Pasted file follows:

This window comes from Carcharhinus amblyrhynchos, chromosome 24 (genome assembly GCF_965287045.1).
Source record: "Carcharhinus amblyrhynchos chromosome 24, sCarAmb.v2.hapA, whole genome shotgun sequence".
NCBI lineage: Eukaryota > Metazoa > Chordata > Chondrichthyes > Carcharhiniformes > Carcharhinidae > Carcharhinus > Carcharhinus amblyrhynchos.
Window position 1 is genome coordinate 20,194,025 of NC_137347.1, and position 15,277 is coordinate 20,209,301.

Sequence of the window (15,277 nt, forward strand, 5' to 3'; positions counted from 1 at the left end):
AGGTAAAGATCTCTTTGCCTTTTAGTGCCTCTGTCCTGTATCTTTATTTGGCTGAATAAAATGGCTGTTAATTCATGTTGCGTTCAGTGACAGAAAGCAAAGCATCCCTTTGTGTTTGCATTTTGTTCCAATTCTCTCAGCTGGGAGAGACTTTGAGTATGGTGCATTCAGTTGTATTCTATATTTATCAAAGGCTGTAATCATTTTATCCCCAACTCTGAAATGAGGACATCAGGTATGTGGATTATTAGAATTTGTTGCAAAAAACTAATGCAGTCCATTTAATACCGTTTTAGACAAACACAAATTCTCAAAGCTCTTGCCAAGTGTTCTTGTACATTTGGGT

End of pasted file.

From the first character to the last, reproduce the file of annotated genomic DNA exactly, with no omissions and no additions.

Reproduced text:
This window comes from Carcharhinus amblyrhynchos, chromosome 24 (genome assembly GCF_965287045.1).
Source record: "Carcharhinus amblyrhynchos chromosome 24, sCarAmb.v2.hapA, whole genome shotgun sequence".
NCBI lineage: Eukaryota > Metazoa > Chordata > Chondrichthyes > Carcharhiniformes > Carcharhinidae > Carcharhinus > Carcharhinus amblyrhynchos.
Window position 1 is genome coordinate 20,194,025 of NC_137347.1, and position 15,277 is coordinate 20,209,301.

Sequence of the window (15,277 nt, forward strand, 5' to 3'; positions counted from 1 at the left end):
AGGTAAAGATCTCTTTGCCTTTTAGTGCCTCTGTCCTGTATCTTTATTTGGCTGAATAAAATGGCTGTTAATTCATGTTGCGTTCAGTGACAGAAAGCAAAGCATCCCTTTGTGTTTGCATTTTGTTCCAATTCTCTCAGCTGGGAGAGACTTTGAGTATGGTGCATTCAGTTGTATTCTATATTTATCAAAGGCTGTAATCATTTTATCCCCAACTCTGAAATGAGGACATCAGGTATGTGGATTATTAGAATTTGTTGCAAAAAACTAATGCAGTCCATTTAATACCGTTTTAGACAAACACAAATTCTCAAAGCTCTTGCCAAGTGTTCTTGTACATTTGGGT